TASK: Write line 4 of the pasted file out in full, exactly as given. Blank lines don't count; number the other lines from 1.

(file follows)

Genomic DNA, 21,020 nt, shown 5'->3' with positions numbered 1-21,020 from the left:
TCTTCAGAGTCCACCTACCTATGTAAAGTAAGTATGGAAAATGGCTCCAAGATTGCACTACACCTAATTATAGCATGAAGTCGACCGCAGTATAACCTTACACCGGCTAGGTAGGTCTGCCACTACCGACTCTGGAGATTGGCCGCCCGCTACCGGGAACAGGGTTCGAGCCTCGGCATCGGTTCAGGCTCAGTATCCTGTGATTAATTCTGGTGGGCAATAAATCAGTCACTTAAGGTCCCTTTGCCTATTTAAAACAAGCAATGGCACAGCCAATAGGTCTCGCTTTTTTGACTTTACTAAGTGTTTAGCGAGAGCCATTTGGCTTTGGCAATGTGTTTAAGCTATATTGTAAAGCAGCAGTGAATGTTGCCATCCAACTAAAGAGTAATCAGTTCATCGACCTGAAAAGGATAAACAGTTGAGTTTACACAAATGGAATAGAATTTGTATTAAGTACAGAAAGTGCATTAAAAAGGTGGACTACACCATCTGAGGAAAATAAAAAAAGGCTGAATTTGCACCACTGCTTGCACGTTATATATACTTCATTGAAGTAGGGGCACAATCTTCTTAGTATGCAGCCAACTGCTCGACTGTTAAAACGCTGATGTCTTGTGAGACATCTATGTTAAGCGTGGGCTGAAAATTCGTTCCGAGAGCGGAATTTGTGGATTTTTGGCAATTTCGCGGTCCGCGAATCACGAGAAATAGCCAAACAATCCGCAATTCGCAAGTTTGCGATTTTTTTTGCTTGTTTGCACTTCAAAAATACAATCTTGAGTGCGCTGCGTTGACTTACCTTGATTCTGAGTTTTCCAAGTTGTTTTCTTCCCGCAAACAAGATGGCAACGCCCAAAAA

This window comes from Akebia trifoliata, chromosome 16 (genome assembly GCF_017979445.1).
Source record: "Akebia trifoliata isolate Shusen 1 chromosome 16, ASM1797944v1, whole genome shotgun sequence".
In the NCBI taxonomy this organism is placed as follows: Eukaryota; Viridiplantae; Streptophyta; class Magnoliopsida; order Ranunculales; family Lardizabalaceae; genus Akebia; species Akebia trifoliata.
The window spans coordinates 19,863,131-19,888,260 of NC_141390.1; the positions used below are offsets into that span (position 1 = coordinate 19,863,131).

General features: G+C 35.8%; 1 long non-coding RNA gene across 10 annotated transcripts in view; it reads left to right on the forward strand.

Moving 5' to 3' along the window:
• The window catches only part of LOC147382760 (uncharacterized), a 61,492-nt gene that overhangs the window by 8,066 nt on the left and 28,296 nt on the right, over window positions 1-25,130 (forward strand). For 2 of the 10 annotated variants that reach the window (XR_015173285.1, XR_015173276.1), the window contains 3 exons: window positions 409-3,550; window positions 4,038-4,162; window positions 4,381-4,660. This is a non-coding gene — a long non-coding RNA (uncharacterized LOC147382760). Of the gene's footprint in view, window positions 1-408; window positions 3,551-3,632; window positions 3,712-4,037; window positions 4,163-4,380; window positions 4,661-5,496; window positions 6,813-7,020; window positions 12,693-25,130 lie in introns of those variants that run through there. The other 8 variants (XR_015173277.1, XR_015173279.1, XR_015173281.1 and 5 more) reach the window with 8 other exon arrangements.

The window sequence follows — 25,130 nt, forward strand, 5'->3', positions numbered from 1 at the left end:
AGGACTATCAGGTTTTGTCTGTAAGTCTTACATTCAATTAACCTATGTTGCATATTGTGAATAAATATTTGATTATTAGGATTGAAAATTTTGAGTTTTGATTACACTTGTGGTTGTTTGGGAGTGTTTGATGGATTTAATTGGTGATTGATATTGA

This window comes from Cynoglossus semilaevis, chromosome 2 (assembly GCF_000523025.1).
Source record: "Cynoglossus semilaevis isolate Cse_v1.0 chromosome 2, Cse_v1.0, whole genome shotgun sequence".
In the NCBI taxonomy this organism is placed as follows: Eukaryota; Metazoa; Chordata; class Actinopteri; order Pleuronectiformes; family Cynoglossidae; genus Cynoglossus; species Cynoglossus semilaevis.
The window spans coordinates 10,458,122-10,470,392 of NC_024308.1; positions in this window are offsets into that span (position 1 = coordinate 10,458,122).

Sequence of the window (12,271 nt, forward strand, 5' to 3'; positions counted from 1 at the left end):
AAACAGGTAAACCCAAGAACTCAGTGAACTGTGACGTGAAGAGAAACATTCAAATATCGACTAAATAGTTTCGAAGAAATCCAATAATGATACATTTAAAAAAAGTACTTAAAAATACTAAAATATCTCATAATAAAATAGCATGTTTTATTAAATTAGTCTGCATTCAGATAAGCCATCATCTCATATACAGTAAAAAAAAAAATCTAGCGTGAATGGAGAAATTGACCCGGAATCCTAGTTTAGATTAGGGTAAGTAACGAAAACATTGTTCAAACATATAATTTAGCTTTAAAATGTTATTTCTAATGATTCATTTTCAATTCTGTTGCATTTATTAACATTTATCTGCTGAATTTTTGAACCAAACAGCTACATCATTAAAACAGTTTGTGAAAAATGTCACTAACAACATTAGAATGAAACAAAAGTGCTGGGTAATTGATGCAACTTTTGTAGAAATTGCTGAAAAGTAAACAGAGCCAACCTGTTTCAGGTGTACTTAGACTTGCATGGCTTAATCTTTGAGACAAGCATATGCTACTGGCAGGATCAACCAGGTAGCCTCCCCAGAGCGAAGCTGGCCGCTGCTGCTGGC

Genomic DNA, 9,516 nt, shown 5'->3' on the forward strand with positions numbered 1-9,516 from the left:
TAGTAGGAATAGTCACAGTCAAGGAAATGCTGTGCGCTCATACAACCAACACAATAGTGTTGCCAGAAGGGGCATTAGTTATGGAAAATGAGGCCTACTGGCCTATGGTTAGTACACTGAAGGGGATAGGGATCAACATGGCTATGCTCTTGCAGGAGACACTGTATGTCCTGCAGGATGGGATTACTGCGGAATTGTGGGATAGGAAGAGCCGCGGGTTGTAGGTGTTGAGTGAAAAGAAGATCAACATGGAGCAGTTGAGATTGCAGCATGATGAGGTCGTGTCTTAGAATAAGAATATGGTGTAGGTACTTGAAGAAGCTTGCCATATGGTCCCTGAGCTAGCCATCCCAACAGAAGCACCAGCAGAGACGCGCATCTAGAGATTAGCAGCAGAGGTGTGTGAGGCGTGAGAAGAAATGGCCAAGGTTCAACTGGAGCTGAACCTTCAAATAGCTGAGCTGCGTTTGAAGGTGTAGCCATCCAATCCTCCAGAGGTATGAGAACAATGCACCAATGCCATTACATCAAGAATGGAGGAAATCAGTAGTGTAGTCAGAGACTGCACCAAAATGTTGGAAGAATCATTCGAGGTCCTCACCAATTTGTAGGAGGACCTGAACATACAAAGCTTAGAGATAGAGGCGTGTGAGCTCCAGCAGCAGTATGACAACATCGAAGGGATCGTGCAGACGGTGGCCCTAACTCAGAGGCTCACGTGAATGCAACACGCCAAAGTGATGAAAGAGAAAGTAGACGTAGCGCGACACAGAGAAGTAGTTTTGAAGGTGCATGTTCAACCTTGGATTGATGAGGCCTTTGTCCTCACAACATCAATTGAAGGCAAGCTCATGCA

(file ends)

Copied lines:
Source record: "Akebia trifoliata isolate Shusen 1 chromosome 16, ASM1797944v1, whole genome shotgun sequence".